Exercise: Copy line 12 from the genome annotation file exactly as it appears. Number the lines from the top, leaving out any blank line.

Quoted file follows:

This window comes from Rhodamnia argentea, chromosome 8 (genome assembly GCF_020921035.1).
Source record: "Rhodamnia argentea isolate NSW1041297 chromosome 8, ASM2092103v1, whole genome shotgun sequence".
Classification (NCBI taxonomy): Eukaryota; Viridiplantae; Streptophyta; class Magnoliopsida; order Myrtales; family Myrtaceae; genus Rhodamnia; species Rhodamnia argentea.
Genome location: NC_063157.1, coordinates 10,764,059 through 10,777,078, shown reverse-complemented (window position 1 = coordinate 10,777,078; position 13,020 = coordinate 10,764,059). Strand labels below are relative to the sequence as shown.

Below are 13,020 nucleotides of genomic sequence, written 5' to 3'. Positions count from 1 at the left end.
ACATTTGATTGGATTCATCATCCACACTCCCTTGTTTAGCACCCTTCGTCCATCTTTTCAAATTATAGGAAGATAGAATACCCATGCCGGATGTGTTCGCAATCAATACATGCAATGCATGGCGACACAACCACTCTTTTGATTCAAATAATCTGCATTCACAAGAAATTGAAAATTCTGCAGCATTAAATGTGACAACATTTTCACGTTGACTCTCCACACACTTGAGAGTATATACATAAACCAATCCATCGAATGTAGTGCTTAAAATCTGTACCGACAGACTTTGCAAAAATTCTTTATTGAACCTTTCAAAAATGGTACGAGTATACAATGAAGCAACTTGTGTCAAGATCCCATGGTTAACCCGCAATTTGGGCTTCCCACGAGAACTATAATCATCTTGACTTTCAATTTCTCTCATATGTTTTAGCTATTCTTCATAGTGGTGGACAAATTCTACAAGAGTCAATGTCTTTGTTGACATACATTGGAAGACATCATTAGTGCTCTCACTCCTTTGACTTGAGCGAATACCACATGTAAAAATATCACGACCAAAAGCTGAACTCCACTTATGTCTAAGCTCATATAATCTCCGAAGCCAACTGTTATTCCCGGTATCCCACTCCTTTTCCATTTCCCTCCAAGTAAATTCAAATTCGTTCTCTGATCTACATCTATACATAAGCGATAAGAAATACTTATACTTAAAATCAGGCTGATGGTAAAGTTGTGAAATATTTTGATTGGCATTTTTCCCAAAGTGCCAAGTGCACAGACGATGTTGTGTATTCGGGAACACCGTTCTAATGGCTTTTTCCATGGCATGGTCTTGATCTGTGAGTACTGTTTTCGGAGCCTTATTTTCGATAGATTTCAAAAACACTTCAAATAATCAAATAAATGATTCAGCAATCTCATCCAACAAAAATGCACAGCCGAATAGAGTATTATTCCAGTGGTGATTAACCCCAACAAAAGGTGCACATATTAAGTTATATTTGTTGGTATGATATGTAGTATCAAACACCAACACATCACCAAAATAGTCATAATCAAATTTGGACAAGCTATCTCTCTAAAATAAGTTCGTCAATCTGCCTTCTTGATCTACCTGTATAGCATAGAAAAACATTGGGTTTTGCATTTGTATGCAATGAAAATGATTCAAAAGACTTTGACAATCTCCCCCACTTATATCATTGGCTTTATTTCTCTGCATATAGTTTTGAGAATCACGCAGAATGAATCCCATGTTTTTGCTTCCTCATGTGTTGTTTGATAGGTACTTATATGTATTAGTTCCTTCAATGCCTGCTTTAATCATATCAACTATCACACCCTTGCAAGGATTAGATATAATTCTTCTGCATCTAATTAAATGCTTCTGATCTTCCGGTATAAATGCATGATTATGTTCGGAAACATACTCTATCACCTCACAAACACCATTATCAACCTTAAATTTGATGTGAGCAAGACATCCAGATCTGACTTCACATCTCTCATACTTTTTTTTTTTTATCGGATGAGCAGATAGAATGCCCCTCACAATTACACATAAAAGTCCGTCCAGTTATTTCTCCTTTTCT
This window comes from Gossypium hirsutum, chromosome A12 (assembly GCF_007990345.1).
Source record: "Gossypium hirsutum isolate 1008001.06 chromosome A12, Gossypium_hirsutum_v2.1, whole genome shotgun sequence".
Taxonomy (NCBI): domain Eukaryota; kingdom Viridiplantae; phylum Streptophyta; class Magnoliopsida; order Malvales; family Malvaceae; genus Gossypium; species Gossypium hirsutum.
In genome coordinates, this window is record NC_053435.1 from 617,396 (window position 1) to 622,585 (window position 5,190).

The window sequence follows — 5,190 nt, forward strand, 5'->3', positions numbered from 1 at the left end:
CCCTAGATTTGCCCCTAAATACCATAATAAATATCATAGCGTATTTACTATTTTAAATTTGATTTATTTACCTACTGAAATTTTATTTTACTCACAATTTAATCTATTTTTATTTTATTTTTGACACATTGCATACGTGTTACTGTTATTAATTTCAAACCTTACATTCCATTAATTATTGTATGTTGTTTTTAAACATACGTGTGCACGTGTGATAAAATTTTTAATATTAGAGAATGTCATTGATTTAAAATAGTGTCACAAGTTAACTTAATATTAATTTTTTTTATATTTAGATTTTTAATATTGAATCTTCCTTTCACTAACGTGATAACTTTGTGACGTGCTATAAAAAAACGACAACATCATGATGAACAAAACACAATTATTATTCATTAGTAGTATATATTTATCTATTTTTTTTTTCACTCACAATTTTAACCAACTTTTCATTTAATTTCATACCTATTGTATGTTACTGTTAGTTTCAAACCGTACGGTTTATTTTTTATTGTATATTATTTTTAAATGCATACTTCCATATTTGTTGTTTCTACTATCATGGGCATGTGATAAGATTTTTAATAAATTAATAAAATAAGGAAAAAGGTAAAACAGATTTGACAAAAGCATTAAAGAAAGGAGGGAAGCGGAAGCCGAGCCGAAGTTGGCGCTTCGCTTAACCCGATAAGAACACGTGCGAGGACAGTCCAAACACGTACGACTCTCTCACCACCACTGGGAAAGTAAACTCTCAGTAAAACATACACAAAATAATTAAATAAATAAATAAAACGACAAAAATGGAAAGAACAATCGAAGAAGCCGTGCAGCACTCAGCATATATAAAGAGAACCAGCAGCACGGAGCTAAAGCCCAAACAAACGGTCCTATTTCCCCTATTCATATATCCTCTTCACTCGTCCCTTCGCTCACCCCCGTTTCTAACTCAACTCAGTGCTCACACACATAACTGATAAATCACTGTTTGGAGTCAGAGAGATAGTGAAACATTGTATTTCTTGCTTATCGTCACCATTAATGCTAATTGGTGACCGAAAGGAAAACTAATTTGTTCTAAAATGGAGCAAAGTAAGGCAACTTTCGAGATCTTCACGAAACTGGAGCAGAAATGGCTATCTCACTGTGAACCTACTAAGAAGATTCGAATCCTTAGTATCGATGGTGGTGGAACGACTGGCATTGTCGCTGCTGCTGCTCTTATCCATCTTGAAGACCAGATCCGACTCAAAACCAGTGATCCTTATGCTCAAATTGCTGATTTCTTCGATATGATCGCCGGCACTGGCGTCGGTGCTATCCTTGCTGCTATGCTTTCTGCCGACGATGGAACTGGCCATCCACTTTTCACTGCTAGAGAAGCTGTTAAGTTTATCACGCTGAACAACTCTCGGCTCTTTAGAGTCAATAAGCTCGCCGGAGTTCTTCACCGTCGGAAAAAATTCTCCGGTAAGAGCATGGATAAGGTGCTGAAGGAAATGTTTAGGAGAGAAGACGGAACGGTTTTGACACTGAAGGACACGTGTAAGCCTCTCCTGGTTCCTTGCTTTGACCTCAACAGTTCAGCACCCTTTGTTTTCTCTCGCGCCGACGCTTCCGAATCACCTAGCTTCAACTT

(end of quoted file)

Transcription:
CCCTAGATTTGCCCCTAAATACCATAATAAATATCATAGCGTATTTACTATTTTAAATTTGATTTATTTACCTACTGAAATTTTATTTTACTCACAATTTAATCTATTTTTATTTTATTTTTGACACATTGCATACGTGTTACTGTTATTAATTTCAAACCTTACATTCCATTAATTATTGTATGTTGTTTTTAAACATACGTGTGCACGTGTGATAAAATTTTTAATATTAGAGAATGTCATTGATTTAAAATAGTGTCACAAGTTAACTTAATATTAATTTTTTTTATATTTAGATTTTTAATATTGAATCTTCCTTTCACTAACGTGATAACTTTGTGACGTGCTATAAAAAAACGACAACATCATGATGAACAAAACACAATTATTATTCATTAGTAGTATATATTTATCTATTTTTTTTTTCACTCACAATTTTAACCAACTTTTCATTTAATTTCATACCTATTGTATGTTACTGTTAGTTTCAAACCGTACGGTTTATTTTTTATTGTATATTATTTTTAAATGCATACTTCCATATTTGTTGTTTCTACTATCATGGGCATGTGATAAGATTTTTAATAAATTAATAAAATAAGGAAAAAGGTAAAACAGATTTGACAAAAGCATTAAAGAAAGGAGGGAAGCGGAAGCCGAGCCGAAGTTGGCGCTTCGCTTAACCCGATAAGAACACGTGCGAGGACAGTCCAAACACGTACGACTCTCTCACCACCACTGGGAAAGTAAACTCTCAGTAAAACATACACAAAATAATTAAATAAATAAATAAAACGACAAAAATGGAAAGAACAATCGAAGAAGCCGTGCAGCACTCAGCATATATAAAGAGAACCAGCAGCACGGAGCTAAAGCCCAAACAAACGGTCCTATTTCCCCTATTCATATATCCTCTTCACTCGTCCCTTCGCTCACCCCCGTTTCTAACTCAACTCAGTGCTCACACACATAACTGATAAATCACTGTTTGGAGTCAGAGAGATAGTGAAACATTGTATTTCTTGCTTATCGTCACCATTAATGCTAATTGGTGACCGAAAGGAAAACTAATTTGTTCTAAAATGGAGCAAAGTAAGGCAACTTTCGAGATCTTCACGAAACTGGAGCAGAAATGGCTATCTCACTGTGAACCTACTAAGAAGATTCGAATCCTTAGTATCGATGGTGGTGGAACGACTGGCATTGTCGCTGCTGCTGCTCTTATCCATCTTGAAGACCAGATCCGACTCAAAACCAGTGATCCTTATGCTCAAATTGCTGATTTCTTCGATATGATCGCCGGCACTGGCGTCGGTGCTATCCTTGCTGCTATGCTTTCTGCCGACGATGGAACTGGCCATCCACTTTTCACTGCTAGAGAAGCTGTTAAGTTTATCACGCTGAACAACTCTCGGCTCTTTAGAGTCAATAAGCTCGCCGGAGTTCTTCACCGTCGGAAAAAATTCTCCGGTAAGAGCATGGATAAGGTGCTGAAGGAAATGTTTAGGAGAGAAGACGGAACGGTTTTGACACTGAAGGACACGTGTAAGCCTCTCCTGGTTCCTTGCTTTGACCTCAACAGTTCAGCACCCTTTGTTTTCTCTCGCGCCGACGCTTCCGAATCACCTAGCTTCAACTT